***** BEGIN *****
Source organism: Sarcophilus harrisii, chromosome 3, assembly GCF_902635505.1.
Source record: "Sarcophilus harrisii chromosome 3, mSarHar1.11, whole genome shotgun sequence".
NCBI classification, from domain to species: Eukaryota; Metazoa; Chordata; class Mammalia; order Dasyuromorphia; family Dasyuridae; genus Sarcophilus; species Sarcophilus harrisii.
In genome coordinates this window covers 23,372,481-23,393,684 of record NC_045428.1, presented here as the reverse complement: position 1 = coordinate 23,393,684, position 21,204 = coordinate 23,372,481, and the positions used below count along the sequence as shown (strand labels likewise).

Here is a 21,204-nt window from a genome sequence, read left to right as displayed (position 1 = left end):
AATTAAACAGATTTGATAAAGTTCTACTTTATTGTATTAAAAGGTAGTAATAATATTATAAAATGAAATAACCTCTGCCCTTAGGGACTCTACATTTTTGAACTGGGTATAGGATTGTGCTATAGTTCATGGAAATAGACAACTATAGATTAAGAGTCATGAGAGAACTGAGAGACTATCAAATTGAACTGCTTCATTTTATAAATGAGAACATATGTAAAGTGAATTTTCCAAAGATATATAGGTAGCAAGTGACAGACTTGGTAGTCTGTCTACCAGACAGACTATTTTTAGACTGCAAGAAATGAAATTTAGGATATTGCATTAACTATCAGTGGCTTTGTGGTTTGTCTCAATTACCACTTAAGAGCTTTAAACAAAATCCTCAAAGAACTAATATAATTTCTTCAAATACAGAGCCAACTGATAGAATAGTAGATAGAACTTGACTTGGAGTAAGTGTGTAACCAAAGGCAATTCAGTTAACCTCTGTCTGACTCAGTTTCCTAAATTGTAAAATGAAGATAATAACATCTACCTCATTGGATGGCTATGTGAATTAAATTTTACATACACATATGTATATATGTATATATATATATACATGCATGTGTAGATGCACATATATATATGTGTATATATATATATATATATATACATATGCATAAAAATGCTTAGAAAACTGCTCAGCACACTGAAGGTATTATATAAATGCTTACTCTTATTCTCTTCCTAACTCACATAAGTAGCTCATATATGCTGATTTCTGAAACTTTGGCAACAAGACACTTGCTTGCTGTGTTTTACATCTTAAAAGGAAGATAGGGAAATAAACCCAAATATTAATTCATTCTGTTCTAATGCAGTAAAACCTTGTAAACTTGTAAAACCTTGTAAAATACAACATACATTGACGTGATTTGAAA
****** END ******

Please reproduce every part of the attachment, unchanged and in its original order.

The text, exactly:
Source organism: Sarcophilus harrisii, chromosome 3, assembly GCF_902635505.1.
Source record: "Sarcophilus harrisii chromosome 3, mSarHar1.11, whole genome shotgun sequence".
NCBI classification, from domain to species: Eukaryota; Metazoa; Chordata; class Mammalia; order Dasyuromorphia; family Dasyuridae; genus Sarcophilus; species Sarcophilus harrisii.
In genome coordinates this window covers 23,372,481-23,393,684 of record NC_045428.1, presented here as the reverse complement: position 1 = coordinate 23,393,684, position 21,204 = coordinate 23,372,481, and the positions used below count along the sequence as shown (strand labels likewise).

Here is a 21,204-nt window from a genome sequence, read left to right as displayed (position 1 = left end):
AATTAAACAGATTTGATAAAGTTCTACTTTATTGTATTAAAAGGTAGTAATAATATTATAAAATGAAATAACCTCTGCCCTTAGGGACTCTACATTTTTGAACTGGGTATAGGATTGTGCTATAGTTCATGGAAATAGACAACTATAGATTAAGAGTCATGAGAGAACTGAGAGACTATCAAATTGAACTGCTTCATTTTATAAATGAGAACATATGTAAAGTGAATTTTCCAAAGATATATAGGTAGCAAGTGACAGACTTGGTAGTCTGTCTACCAGACAGACTATTTTTAGACTGCAAGAAATGAAATTTAGGATATTGCATTAACTATCAGTGGCTTTGTGGTTTGTCTCAATTACCACTTAAGAGCTTTAAACAAAATCCTCAAAGAACTAATATAATTTCTTCAAATACAGAGCCAACTGATAGAATAGTAGATAGAACTTGACTTGGAGTAAGTGTGTAACCAAAGGCAATTCAGTTAACCTCTGTCTGACTCAGTTTCCTAAATTGTAAAATGAAGATAATAACATCTACCTCATTGGATGGCTATGTGAATTAAATTTTACATACACATATGTATATATGTATATATATATATACATGCATGTGTAGATGCACATATATATATGTGTATATATATATATATATATATACATATGCATAAAAATGCTTAGAAAACTGCTCAGCACACTGAAGGTATTATATAAATGCTTACTCTTATTCTCTTCCTAACTCACATAAGTAGCTCATATATGCTGATTTCTGAAACTTTGGCAACAAGACACTTGCTTGCTGTGTTTTACATCTTAAAAGGAAGATAGGGAAATAAACCCAAATATTAATTCATTCTGTTCTAATGCAGTAAAACCTTGTAAACTTGTAAAACCTTGTAAAATACAACATACATTGACGTGATTTGAAA